“For false Christs and false prophets will appear and perform great signs and miracles to deceive even the elect—if that were possible.” (Matthew 24:24)

“For I am convinced that neither death nor life, neither angels nor demons, neither the present nor the future, nor any powers, neither height nor depth, nor anything else in all creation, will be able to separate us from the love of God that is in Christ Jesus our Lord.” (Romans 8:38-39)

“I give them eternal life, and they shall never perish; no one can snatch them out of my hand. My Father, who has given them to me, is greater than all; no one can snatch them out of my Father's hand.” (John 10:28-29)

“And you also were included in Christ when you heard the word of truth, the gospel of your salvation. Having believed, you were marked in him with a seal, the promised Holy Spirit, who is a deposit guaranteeing our inheritance until the redemption of those who are God's possession—to the praise of his glory.” (Ephesians 1:13-14)

Just as with conditional security, many more passages could be listed that detail the eternal security of the true follower of Christ. For each of the above passages, one thing stands out—the eternal security of the believer has nothing at all to do with the individual effort of the believer, but on the preserving grace of God, whereas the passages that support conditional security seem to focus on the believer’s ability to remain faithful.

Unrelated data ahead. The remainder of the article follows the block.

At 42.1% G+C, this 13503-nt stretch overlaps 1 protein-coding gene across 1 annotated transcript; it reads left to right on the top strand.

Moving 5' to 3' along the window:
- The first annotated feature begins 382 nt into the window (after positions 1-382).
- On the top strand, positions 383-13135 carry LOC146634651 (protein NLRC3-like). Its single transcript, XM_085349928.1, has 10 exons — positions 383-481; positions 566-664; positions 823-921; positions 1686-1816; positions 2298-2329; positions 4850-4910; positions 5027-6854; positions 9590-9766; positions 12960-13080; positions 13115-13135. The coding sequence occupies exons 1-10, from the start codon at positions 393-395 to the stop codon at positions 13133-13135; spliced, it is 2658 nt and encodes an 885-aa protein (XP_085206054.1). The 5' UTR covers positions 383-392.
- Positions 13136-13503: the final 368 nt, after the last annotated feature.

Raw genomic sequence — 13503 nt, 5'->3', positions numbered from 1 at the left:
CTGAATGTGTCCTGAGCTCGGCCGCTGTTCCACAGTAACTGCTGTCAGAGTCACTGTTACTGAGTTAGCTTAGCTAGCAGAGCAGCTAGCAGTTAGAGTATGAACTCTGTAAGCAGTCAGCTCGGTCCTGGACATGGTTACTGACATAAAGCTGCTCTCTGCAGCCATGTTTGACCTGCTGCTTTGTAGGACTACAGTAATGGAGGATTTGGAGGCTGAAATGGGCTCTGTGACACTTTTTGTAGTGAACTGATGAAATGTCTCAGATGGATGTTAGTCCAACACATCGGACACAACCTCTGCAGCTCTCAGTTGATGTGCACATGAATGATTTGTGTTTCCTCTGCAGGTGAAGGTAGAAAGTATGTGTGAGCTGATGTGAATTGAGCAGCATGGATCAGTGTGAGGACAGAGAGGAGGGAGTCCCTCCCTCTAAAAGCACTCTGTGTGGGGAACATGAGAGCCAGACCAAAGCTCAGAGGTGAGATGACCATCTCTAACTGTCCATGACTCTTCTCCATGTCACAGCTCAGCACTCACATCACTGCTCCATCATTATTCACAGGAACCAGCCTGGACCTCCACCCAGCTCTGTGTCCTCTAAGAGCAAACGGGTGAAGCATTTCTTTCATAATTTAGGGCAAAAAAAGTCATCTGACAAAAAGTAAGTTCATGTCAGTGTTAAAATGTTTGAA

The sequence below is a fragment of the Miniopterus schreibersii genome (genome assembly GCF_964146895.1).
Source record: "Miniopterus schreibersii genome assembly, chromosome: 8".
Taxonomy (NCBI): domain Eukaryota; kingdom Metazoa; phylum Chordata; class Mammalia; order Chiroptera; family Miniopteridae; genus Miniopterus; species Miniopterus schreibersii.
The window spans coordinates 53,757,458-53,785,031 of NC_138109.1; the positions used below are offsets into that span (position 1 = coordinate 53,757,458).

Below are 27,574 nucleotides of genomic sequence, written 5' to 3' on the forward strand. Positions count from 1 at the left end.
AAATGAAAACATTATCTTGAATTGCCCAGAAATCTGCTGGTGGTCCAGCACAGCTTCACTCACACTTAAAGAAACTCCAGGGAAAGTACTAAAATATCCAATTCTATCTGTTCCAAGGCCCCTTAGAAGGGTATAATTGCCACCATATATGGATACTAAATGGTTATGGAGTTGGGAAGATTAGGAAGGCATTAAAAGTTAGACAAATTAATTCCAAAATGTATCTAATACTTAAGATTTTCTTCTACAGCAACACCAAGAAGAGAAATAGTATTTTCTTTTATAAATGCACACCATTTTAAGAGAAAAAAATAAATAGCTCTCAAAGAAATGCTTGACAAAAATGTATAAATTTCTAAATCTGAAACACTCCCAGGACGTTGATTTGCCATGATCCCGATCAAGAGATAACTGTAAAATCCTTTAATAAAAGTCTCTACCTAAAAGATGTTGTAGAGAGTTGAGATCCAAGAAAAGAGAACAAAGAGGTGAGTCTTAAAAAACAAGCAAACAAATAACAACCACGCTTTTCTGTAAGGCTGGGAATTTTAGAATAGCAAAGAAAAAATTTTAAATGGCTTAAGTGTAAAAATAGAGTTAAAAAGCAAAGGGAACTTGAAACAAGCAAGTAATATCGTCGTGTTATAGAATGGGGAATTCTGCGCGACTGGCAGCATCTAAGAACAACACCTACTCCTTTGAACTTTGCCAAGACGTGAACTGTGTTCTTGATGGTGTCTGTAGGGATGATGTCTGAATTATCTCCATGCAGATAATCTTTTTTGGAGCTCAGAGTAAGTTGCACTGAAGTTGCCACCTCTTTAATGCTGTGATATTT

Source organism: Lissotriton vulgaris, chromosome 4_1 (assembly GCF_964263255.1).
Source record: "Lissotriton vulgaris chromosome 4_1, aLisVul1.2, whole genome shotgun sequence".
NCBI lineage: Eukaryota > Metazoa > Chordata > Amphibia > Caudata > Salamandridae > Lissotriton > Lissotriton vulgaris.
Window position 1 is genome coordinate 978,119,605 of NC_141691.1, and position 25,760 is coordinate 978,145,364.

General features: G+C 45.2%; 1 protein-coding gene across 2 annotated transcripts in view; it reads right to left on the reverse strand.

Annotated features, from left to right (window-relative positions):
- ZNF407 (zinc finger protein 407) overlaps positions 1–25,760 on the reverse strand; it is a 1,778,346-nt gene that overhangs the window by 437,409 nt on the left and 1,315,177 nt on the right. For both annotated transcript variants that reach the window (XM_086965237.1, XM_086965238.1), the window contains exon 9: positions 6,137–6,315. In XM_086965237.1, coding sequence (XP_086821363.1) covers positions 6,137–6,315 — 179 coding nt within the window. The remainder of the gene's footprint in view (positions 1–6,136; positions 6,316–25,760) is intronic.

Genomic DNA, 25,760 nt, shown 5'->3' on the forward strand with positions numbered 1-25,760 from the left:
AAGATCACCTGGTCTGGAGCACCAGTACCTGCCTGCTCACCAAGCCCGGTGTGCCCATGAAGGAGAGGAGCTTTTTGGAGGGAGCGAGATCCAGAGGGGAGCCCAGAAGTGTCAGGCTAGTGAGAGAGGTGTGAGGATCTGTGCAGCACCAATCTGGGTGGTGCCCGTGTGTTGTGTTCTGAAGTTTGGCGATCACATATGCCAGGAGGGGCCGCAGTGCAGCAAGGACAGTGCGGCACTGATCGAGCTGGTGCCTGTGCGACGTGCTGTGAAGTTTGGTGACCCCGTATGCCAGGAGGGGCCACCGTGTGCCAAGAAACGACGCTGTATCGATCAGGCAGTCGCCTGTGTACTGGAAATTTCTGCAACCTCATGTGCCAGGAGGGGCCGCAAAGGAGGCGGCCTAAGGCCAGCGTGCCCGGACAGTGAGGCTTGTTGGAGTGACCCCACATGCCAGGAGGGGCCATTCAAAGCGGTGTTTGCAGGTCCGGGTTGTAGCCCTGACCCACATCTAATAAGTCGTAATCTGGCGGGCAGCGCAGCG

What are we to make of all this? Does the Bible teach both conditional and eternal security? Does God speak with a “forked tongue”? The answer to both questions is “no.” Yet, we must be able to reconcile the passages that speak of the believer remaining faithful with the passages that speak of God preserving the believer to the end. The key to this riddle is in looking at what theologians have called the Doctrines of Grace (DoG). The DoG have been alternately called the Five Points of Calvinism (a misnomer as Calvin never articulated just “five points”) or TULIP (an acronym based on the aforementioned five points). Here, in brief, are the DoGe:

Total Depravity: Due to original sin, man is born thoroughly corrupt and is unable to do anything pleasing to God, nor does he seek after God.

Unconditional Election: Because of man’s depravity, God must step in to secure the salvation of the believer. God does this by electing him unconditionally (i.e., man contributes nothing) to salvation.

Limited Atonement: In order to receive those God has elected unto salvation, atonement must be made to satisfy God’s righteous judgment on their sin. God does this through the sacrifice of His Son, Jesus Christ.

Irresistible Grace: God applies the merits of this salvation in “real time” by drawing His elect irresistibly to Him by the regenerating power of the Holy Spirit. This is accomplished through the means of preaching the gospel.

Perseverance of the Saints: The salvation God has wrought for believers is seen through to the end as God preserves and sanctifies His elect until the end.

In order to evaluate whether or not the believer’s salvation is conditionally or eternally secure, one must first deal with the preceding five points of the DoG. Perseverance of the saints is not a stand-alone doctrine, but logically rests upon the other four points. The linchpin of the DoG is the first point, total depravity, which, if true, the other four points must necessarily follow. Space does not permit a thorough defense of the doctrine of total depravity, but suffice it to say that the Bible unequivocally teaches that man is, on his own, totally incapable of coming to God for his salvation (Matthew 19:25-26; John 6:44; Romans 3:10-18; and many more).